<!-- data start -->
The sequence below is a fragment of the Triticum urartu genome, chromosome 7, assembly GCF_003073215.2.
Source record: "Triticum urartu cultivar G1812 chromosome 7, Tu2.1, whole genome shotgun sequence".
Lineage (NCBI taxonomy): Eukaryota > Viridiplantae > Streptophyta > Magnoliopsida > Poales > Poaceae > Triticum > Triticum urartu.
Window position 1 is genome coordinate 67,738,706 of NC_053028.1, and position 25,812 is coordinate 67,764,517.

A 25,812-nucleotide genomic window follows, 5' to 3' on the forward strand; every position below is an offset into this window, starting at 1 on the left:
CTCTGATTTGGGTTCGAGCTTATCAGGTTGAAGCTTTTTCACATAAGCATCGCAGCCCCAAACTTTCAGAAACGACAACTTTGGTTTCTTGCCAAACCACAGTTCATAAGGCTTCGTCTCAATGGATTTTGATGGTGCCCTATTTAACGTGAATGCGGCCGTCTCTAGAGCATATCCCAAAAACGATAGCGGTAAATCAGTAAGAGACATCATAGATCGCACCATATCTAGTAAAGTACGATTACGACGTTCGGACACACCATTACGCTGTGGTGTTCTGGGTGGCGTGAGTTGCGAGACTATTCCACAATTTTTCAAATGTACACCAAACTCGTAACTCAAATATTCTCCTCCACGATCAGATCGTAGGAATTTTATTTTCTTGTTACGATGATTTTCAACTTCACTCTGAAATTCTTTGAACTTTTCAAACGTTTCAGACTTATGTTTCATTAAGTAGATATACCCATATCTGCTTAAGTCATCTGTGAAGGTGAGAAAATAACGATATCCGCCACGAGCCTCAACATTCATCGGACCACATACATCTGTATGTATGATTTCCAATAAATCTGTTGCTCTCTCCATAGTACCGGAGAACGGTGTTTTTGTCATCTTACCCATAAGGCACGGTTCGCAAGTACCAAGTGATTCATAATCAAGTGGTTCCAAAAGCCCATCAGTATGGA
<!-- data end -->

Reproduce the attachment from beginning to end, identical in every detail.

The sequence below is a fragment of the Triticum urartu genome, chromosome 7, assembly GCF_003073215.2.
Source record: "Triticum urartu cultivar G1812 chromosome 7, Tu2.1, whole genome shotgun sequence".
Lineage (NCBI taxonomy): Eukaryota > Viridiplantae > Streptophyta > Magnoliopsida > Poales > Poaceae > Triticum > Triticum urartu.
Window position 1 is genome coordinate 67,738,706 of NC_053028.1, and position 25,812 is coordinate 67,764,517.

A 25,812-nucleotide genomic window follows, 5' to 3' on the forward strand; every position below is an offset into this window, starting at 1 on the left:
CTCTGATTTGGGTTCGAGCTTATCAGGTTGAAGCTTTTTCACATAAGCATCGCAGCCCCAAACTTTCAGAAACGACAACTTTGGTTTCTTGCCAAACCACAGTTCATAAGGCTTCGTCTCAATGGATTTTGATGGTGCCCTATTTAACGTGAATGCGGCCGTCTCTAGAGCATATCCCAAAAACGATAGCGGTAAATCAGTAAGAGACATCATAGATCGCACCATATCTAGTAAAGTACGATTACGACGTTCGGACACACCATTACGCTGTGGTGTTCTGGGTGGCGTGAGTTGCGAGACTATTCCACAATTTTTCAAATGTACACCAAACTCGTAACTCAAATATTCTCCTCCACGATCAGATCGTAGGAATTTTATTTTCTTGTTACGATGATTTTCAACTTCACTCTGAAATTCTTTGAACTTTTCAAACGTTTCAGACTTATGTTTCATTAAGTAGATATACCCATATCTGCTTAAGTCATCTGTGAAGGTGAGAAAATAACGATATCCGCCACGAGCCTCAACATTCATCGGACCACATACATCTGTATGTATGATTTCCAATAAATCTGTTGCTCTCTCCATAGTACCGGAGAACGGTGTTTTTGTCATCTTACCCATAAGGCACGGTTCGCAAGTACCAAGTGATTCATAATCAAGTGGTTCCAAAAGCCCATCAGTATGGA